Show simple item record

dc.contributor.authorHawthorne, John
dc.date.accessioned2021-09-07T19:31:35Z
dc.date.available2021-09-07T19:31:35Z
dc.date.issued12/1/2007
dc.identifier.urihttp://hdl.handle.net/20.500.12648/3229
dc.description.abstractThis paper will examine two strategies by which religious believers might attempt to defend the rationality of religious belief. The first strategy is a “fine tuning argument.” The main shortcoming of that strategy is that it ignores the crucial issue of the appropriate prior probabilities. The second strategy is what might be called a “trust” strategy. According to this strategy, a belief that is based on trusting someone who knows something is thereby also an instance of knowledge. This strategy might suffice in some respects, but it involves reliance on a mechanism that is doubtful as a prototype for all of our beliefs.
dc.subjectPhilosophy Of Religion
dc.subjectRationality Of Religious Belief
dc.subjectFine Tuning Argument
dc.subjectTestimony
dc.titleReligious Knowledge
dc.typearticle
refterms.dateFOA2021-09-07T19:31:35Z
dc.description.institutionSUNY Brockport
dc.source.peerreviewedTRUE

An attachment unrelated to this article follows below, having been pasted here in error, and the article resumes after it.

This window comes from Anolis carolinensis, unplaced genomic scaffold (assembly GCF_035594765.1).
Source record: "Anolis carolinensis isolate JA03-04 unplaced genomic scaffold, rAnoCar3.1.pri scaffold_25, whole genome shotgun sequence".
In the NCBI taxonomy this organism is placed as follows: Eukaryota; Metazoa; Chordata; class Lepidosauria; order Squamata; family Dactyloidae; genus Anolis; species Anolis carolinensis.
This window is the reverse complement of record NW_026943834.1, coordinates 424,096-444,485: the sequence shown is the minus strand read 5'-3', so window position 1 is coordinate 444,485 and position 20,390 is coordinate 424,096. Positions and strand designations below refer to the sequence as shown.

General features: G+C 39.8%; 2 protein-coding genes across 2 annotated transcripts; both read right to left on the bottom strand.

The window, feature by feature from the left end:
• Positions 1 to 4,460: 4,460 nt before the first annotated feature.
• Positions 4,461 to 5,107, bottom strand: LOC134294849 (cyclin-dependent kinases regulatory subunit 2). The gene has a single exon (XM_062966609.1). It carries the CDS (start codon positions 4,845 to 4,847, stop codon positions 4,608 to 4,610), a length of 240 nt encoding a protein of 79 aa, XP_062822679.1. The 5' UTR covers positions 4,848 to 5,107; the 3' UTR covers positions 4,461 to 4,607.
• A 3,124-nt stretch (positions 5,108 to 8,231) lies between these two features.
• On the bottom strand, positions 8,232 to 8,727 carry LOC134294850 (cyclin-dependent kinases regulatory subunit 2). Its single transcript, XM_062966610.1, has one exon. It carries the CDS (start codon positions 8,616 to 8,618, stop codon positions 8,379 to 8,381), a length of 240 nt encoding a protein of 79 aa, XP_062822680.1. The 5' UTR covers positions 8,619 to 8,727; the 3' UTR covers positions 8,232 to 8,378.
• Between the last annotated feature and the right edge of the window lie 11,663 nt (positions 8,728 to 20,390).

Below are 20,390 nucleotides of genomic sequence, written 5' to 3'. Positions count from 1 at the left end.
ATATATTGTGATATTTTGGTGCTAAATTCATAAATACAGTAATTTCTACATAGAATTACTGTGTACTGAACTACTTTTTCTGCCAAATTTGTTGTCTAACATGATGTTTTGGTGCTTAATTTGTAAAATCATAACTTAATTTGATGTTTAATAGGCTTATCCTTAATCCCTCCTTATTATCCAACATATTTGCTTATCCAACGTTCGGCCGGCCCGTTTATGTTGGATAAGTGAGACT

dc.source.statuspublished
dc.description.publicationtitlePhilosophic Exchange
dc.contributor.organizationOxford University
dc.languate.isoen_US


Files in this item

Thumbnail
Name:
phil_ex/vol37/iss1/1/fulltext ...
Size:
251.3Kb
Format:
PDF

This item appears in the following Collection(s)

  • Philosophic Exchange
    Philosophic Exchange is published by the Center for Philosophic Exchange, at the College at Brockport. The Center for Philosophic Exchange was founded by SUNY Chancellor Samuel Gould in 1969 to conduct a continuing program of philosophical inquiry, relating to both academic and public issues. Each year the Center hosts four speakers, and each speaker gives a public lecture that is intended for a general audience. These lectures are then published in this journal.

Show simple item record